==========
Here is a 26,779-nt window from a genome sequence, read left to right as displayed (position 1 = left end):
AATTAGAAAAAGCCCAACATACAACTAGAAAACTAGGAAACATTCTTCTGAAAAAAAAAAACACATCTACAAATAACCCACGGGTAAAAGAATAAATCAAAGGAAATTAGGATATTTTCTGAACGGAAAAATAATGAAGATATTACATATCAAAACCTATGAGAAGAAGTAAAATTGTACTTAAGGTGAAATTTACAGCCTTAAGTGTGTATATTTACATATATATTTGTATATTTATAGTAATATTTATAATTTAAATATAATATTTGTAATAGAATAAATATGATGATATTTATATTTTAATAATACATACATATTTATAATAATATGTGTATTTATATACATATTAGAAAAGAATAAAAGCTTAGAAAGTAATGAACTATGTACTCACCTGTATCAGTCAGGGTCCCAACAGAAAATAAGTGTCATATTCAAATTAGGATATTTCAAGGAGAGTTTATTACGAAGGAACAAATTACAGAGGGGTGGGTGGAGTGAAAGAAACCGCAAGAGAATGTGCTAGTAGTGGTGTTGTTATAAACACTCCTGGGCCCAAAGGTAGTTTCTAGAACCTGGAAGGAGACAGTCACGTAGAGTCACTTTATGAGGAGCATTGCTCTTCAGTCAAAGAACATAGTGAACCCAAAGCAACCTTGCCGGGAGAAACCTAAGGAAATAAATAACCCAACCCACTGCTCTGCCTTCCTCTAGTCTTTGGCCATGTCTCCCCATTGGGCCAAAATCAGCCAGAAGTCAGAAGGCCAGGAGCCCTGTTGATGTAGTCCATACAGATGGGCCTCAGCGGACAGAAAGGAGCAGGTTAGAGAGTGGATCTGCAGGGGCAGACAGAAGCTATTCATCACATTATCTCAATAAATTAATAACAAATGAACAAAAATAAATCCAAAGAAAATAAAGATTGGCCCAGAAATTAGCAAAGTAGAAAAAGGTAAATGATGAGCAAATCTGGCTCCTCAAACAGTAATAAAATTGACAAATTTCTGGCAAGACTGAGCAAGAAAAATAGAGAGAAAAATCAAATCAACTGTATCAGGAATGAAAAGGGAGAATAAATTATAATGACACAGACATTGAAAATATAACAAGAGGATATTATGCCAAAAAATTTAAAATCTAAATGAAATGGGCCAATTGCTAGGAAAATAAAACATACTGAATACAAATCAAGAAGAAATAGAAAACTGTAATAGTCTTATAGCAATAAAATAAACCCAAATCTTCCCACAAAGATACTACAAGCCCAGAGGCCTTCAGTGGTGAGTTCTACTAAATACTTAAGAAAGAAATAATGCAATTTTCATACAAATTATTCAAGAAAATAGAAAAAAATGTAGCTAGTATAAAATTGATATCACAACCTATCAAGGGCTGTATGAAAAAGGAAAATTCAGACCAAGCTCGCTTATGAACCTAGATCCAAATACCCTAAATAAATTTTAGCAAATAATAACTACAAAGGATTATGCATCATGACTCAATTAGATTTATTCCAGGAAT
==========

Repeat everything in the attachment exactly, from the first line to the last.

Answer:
Here is a 26,779-nt window from a genome sequence, read left to right as displayed (position 1 = left end):
AATTAGAAAAAGCCCAACATACAACTAGAAAACTAGGAAACATTCTTCTGAAAAAAAAAAACACATCTACAAATAACCCACGGGTAAAAGAATAAATCAAAGGAAATTAGGATATTTTCTGAACGGAAAAATAATGAAGATATTACATATCAAAACCTATGAGAAGAAGTAAAATTGTACTTAAGGTGAAATTTACAGCCTTAAGTGTGTATATTTACATATATATTTGTATATTTATAGTAATATTTATAATTTAAATATAATATTTGTAATAGAATAAATATGATGATATTTATATTTTAATAATACATACATATTTATAATAATATGTGTATTTATATACATATTAGAAAAGAATAAAAGCTTAGAAAGTAATGAACTATGTACTCACCTGTATCAGTCAGGGTCCCAACAGAAAATAAGTGTCATATTCAAATTAGGATATTTCAAGGAGAGTTTATTACGAAGGAACAAATTACAGAGGGGTGGGTGGAGTGAAAGAAACCGCAAGAGAATGTGCTAGTAGTGGTGTTGTTATAAACACTCCTGGGCCCAAAGGTAGTTTCTAGAACCTGGAAGGAGACAGTCACGTAGAGTCACTTTATGAGGAGCATTGCTCTTCAGTCAAAGAACATAGTGAACCCAAAGCAACCTTGCCGGGAGAAACCTAAGGAAATAAATAACCCAACCCACTGCTCTGCCTTCCTCTAGTCTTTGGCCATGTCTCCCCATTGGGCCAAAATCAGCCAGAAGTCAGAAGGCCAGGAGCCCTGTTGATGTAGTCCATACAGATGGGCCTCAGCGGACAGAAAGGAGCAGGTTAGAGAGTGGATCTGCAGGGGCAGACAGAAGCTATTCATCACATTATCTCAATAAATTAATAACAAATGAACAAAAATAAATCCAAAGAAAATAAAGATTGGCCCAGAAATTAGCAAAGTAGAAAAAGGTAAATGATGAGCAAATCTGGCTCCTCAAACAGTAATAAAATTGACAAATTTCTGGCAAGACTGAGCAAGAAAAATAGAGAGAAAAATCAAATCAACTGTATCAGGAATGAAAAGGGAGAATAAATTATAATGACACAGACATTGAAAATATAACAAGAGGATATTATGCCAAAAAATTTAAAATCTAAATGAAATGGGCCAATTGCTAGGAAAATAAAACATACTGAATACAAATCAAGAAGAAATAGAAAACTGTAATAGTCTTATAGCAATAAAATAAACCCAAATCTTCCCACAAAGATACTACAAGCCCAGAGGCCTTCAGTGGTGAGTTCTACTAAATACTTAAGAAAGAAATAATGCAATTTTCATACAAATTATTCAAGAAAATAGAAAAAAATGTAGCTAGTATAAAATTGATATCACAACCTATCAAGGGCTGTATGAAAAAGGAAAATTCAGACCAAGCTCGCTTATGAACCTAGATCCAAATACCCTAAATAAATTTTAGCAAATAATAACTACAAAGGATTATGCATCATGACTCAATTAGATTTATTCCAGGAAT